Readers weigh in on . . .

Re: Health-care organizations struggle with Wi-Fi rollouts (March 29)

To clarify a point in this article:

CAMH’s $400-million redevelopment will consolidate our four primary

sites in Toronto (i.e., our College Street site, our Russell Street site and our Brentcliffe Road site) into our Queen Street site as the hub of our operations with additional satellites planned for local communities. Our Queen Street site will be redeveloped and new buildings will be built in phases with decanting of the old buildings in order to minimize disruption for clients, staff and the neighbours. CAMH’s overall bed number will remain the same although there will be off-site beds in Peel and other places in Toronto in keeping with our mandate and to ensure that people receive services closer to where they live. As we consolidate, there will be some efficiencies in staff with a redirection of staff to front-line service.

Anne Ptasznik
Manager, Communications and Community Relations, Redevelopment
Centre for Addiction and Mental Health

Re: Seeds of dissent (March 14)

Keep up the good work, and keep doing what you’re doing in your articles. I am the manager in charge of our company’s computers and network, so I get what you are talking about. It is good you lay blame where it should be.

John Besner
General Manager/Controller
Glenwood Label & Box Mfg. Ltd
New Westminster, B.C.

Re: Seeds of dissent (March 14)

I have never been a “Letter to the Editor” type before but your article (and the way the day is going) has prompted me to send you the following:

I quite enjoyed this piece (as I often do with your writings), but I think that these sad times have already arrived.

Is it not now common to receive e-mail and faxes with a footer that roughly says, “If we sent this to you in error, let us know and destroy it.” I have received faxes to and from doctors’ offices and banks, and now to append my e-mails with a similar “warning.”

It is too late to close the barn door once you’ve seen the horses off in a truck, but in today’s litigious times, it’s never too late to sue.

Courtland Elliott

Re: BMO keeps backup data centre at a distance (March 10)

I must wonder at the wisdom of advertising the location and specifications of the new BMO back-up site and facility. With all due respect, Barrie is not that large, and how difficult will it be to locate a 325,000 sq.-ft. building on 24 acres of land known as the BMO Computer Centre? Parking for 500. Space to expand the building.

With the type of disasters that we’ve seen over the last number of years, they might as well paint a large target on the roof, too.

Sharon Polsky

Re: Spam by the numbers (March 10)

It is absolutely sloppy science to suggest a decline in spam volumes. In fact I would suggest just the opposite is true. We have certainly seen a dramatic increase in the last four years. The problem with the Ipsos-Reid online and telephone research is who they are talking to: users. Users probably do see a decline in the spam that gets through to their mail boxes because e-mail administrators are stopping it before it gets there. We stop between 20,000 and 40,000 spam messages per week (depending on the week) before it gets to an inbox, with anti-spam filters and software. That’s for a company that only has 150 full-time employees!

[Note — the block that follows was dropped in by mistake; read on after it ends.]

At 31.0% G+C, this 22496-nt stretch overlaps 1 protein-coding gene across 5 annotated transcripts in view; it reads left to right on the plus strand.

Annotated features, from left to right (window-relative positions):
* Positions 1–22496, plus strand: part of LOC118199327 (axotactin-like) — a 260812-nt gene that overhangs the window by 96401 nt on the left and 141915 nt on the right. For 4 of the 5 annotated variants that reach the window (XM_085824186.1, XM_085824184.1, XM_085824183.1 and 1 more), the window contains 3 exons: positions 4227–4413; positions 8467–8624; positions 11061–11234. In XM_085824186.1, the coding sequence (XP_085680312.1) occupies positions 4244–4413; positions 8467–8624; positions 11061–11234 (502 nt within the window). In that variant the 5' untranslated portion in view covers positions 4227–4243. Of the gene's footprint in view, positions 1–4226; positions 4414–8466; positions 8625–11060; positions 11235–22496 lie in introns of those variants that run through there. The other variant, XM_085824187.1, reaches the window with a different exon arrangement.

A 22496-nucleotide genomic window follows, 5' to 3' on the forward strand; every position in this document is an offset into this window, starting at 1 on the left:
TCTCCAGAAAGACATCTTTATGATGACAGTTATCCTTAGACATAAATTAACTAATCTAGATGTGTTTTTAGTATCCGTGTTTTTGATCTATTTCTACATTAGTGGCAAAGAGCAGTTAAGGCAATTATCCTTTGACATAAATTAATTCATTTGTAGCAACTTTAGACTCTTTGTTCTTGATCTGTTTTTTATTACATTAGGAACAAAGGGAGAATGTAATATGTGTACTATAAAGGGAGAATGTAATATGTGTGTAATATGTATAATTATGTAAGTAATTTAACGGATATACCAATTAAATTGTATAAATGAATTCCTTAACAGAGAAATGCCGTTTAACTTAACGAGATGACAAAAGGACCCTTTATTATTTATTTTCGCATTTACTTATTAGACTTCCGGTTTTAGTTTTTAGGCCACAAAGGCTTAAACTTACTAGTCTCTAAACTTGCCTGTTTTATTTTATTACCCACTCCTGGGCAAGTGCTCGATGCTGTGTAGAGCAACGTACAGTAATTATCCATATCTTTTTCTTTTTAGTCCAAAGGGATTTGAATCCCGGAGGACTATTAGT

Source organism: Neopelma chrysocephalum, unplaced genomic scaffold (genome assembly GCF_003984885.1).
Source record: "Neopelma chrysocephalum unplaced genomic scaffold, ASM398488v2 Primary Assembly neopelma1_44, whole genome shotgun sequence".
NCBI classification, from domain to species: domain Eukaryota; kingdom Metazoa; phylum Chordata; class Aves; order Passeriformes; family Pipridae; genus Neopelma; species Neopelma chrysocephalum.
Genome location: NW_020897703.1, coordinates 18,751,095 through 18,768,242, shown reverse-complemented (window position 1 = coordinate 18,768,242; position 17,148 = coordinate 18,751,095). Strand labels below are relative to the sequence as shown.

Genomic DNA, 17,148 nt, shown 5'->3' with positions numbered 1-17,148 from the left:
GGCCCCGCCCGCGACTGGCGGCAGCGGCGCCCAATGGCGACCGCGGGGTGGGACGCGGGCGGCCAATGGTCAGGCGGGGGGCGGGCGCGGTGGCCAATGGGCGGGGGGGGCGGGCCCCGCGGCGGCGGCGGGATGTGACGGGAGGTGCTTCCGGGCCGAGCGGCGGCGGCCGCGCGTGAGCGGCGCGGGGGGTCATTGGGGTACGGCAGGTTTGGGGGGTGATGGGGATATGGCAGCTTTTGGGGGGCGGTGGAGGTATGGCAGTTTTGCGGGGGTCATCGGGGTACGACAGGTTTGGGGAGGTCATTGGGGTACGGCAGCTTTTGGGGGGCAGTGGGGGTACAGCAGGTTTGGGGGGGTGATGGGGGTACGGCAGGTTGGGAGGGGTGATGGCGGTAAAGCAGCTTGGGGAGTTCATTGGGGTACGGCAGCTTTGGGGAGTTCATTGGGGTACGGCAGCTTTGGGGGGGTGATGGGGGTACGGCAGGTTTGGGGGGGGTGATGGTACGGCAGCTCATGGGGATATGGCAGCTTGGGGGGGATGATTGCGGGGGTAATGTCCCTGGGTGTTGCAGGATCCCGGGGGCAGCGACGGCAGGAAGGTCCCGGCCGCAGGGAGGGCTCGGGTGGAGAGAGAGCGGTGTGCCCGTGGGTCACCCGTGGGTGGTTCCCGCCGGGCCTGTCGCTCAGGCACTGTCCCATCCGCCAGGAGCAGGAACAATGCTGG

While it may be true that “. . . the average weekly number of spam e-mail messages dropped from 68 per cent in 2003 to 49 per cent last year” let’s not forget that drop is in what was delivered to end users, NOT what was sent.

The amount of time and money spent by IT departments to deal with spam and spyware is staggering. To suggest that the Personal Information Protection and Electronic Documents Act (PIPEDA), has had any impact on the amount of spam sent out is ridiculous; most spam comes from offshore sources. If Ipsos-Reid wants to produce some meaningful statistics, it should talk to some e-mail administrators or IT departments and get some real information.

Peter Mills
Director, Information Technology
Orca Bay Sports & Entertainment

Re: Spam by the numbers (March 10)

What planet is Ipsos-Reid on? Here on earth, spam has increased.

Spam control measures have improved, but their lag behind the spammers unfortunately has not narrowed. For most of the companies that cannot keep changing their e-mail addresses to evade spammers, it has become necessary to employ radical server side spam control like Spam Assassin to pre-clean the mail before final cleaning by LAN or desktop spam control programs, in order to shield the work force from excessive spam.

Sure, to the end user it might appear that there is less spam. That only means that the IT department is getting better at trashing spam.

Helmut Morscher
Webby Inc.

Re: Spam by the numbers (March 10)

Interesting notion that spam is decreasing, but in fact I see it up about 100 per cent in the last year. I administer a network server system that provides e-mail services to some 2,500 clients (Campbell River Community Network). We use some very sophisticated software to block spam from getting to the end user, so yes, the end user is likely seeing less spam in the mail box. We (the system operator) on the other hand have seen the amount of spam we are blocking with our systems rise from an average of 45,000 pieces per day, to 90,000 per day.

Garry Griffin
Campbell River Community Network

Letters to the editor must include the writer’s name and company name along with an e-mail address or other contact information. All letters become the property of Editors reserve the right to edit submissions for length and content.

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